- Nina Rangel
- Don't skip Künstler Brewing's fried Brussels sprouts, shrimp roll, pretzels or potato salad.
So, the beer’s good — the pros have proclaimed it — but that’s just part of the draw at the Lone Star Arts District spot, which also offers brunch, lunch and dinner.
To see if the bill of fare made a worthy match to its extensive list of house-brewed beer, I took advantage of the Oktoberfest-worthy weather to post up in Künstler’s biergarten with culinarily minded cohorts to explore its dining options.
On past visits, the food wasn’t the primary reason for my visit, and it didn’t make much of an impression. Pleasantly complex, expertly brewed and graciously priced, Künstler’s beers were always the main reason I ended up there.
But with a revived outlook — and the prospect of picking up a crowler of Confident Bitch, the brewery’s complex and revered American Brown Ale — we set out to taste as much of the menu as we could. Between pints, of course.
The visit started with the fried Brussels sprouts, served with bacon, chopped cashews and lemon aioli. The flash-fried mini cabbages were easily the highlight of the meal, and they had the entire table debating about the finer points of their preparation. Home cooks know there’s a fine line between uncomfortably bitter Brussels and edible ones. Whoever’s manning the fryer at Künstler knows exactly where that line lies.
Between the fresh-baked pretzel bun and its cargo of beautifully cooked seafood, the shrimp roll was another high point. Prepared New England-style, the loaded sandwich featured the crustaceans tossed in an aioli full of finely diced, raw red onion and chopped celery. The bun was generously buttered and toasted, even if the filling needed more acid, salt and pepper. The lack of seasoning didn’t stop me from going back for multiple forkfuls of the delightfully plump shrimp, however.
The soup of the day, billed as Mushroom Miso, was confusing, to say the least. The texture was more like a chowder, and the potato-heavy dish tasted more of bacon and corn starch slurry than either of its title ingredients.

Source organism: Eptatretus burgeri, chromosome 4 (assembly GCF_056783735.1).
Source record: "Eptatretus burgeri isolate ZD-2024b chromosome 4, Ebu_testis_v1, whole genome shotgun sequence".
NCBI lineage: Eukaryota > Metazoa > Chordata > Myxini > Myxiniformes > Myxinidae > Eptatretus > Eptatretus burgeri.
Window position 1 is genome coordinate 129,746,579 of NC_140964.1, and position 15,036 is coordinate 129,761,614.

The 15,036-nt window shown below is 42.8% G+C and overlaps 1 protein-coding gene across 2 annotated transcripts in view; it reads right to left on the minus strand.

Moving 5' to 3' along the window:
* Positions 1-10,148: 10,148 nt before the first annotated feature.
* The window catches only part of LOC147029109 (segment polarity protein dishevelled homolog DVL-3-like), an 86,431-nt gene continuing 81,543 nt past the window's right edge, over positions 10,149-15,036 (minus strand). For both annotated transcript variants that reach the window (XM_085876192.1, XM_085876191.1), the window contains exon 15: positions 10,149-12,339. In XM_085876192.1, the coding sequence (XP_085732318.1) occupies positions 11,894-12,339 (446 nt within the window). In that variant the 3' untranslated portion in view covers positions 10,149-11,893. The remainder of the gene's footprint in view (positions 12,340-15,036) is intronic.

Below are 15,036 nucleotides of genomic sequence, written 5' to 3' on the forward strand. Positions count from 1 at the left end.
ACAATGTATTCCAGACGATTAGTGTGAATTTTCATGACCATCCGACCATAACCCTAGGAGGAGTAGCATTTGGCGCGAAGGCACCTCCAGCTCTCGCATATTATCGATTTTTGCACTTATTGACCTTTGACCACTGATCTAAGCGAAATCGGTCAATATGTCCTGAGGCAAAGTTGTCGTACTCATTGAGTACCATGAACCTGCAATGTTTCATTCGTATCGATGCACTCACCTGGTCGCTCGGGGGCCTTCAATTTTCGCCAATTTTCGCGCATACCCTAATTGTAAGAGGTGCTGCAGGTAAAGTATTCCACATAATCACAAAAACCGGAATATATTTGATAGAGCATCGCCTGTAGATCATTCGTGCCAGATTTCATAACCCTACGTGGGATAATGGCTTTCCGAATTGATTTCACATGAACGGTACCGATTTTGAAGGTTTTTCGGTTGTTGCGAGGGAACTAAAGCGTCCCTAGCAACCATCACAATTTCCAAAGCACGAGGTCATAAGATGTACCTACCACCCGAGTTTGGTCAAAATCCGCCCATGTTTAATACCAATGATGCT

You can’t visit a German brewery without ordering a pretzel, and Künstler’s certainly scratches that itch. We chose pimento cheese for dressing the twisty baked offering and were surprised at the overpowering flavor of blue cheese. If not for the color, you wouldn’t be able to tell the spread was, in fact, pimento cheese. Indeed, blue cheese turned out to be a prominent flavor on more than one sampled dish.
On that note, the single-patty Künstler burger, served on Saturdays, includes obatzda — a Bavarian spread that Künstler prepares with both blue and brie cheeses. It also comes with tomato, apple and onion jam and arugula a pretzel bun. The jam, delightful on its own, was overwhelmed by the obatzda’s blue cheese notes. Somehow, the patty itself was both under- and overcooked. The absence of any caramelization on the exterior led me to believe the inside would have a juicy, slightly pink center, but no dice. The ground beef was grey all the way through.
The burger order was pepped up, however, by a refreshing side of potato salad, which I enjoyed immensely. Bright bits of chopped scallion and fork-tender chunks of red potato mingled for a hearty accompaniment. The dish differed from a traditional kartoffelsalat thanks to the presence of shredded cheese throughout.
And the beer? As usual, all stellar.
Overall, it was worth devoting serious attention to the offerings from Künstler’s kitchen. It can sometimes be too easy to write off a spot off as a one-trick pony. Athough, with Künstler’s multi-award-winning beer track record, that pony still knows one hell of a trick.
While execution issues dragged down a few of the dishes we sampled, there’s something to be said for a brewery that’s taking bold steps to expand its offerings from those on the draft rail. I’ll keep making the trek to the south-of-downtown beer oasis, and I’ll keep exploring the menu. There’s plenty from the kitchen to pique my interest, and hell, I’ll already be there for the beer.
302 E. Lachapelle St. | (210) 688-4519 | kuenstlerbrewing.com
Monday, 4-10 p.m.; Tuesday-Sunday, 11 a.m.-10 p.m.
Price point: Entrees from $10, daily specials from $11, pints from $6
Best bets: Fried Brussels sprouts, shrimp roll, pretzels and potato salad
The skinny: This south-of-downtown brewpub excelled at serving up award-winning brews since 2017, and the food adds an extra element to the experience. Like it says above the door: Kunst und Bier gibt es allhier, “Art and Beer: Get it here.” Künstler takes the artistry of craft brewing seriously, and that alone should encourage adventurous eaters to explore the brewery’s bill of fare.
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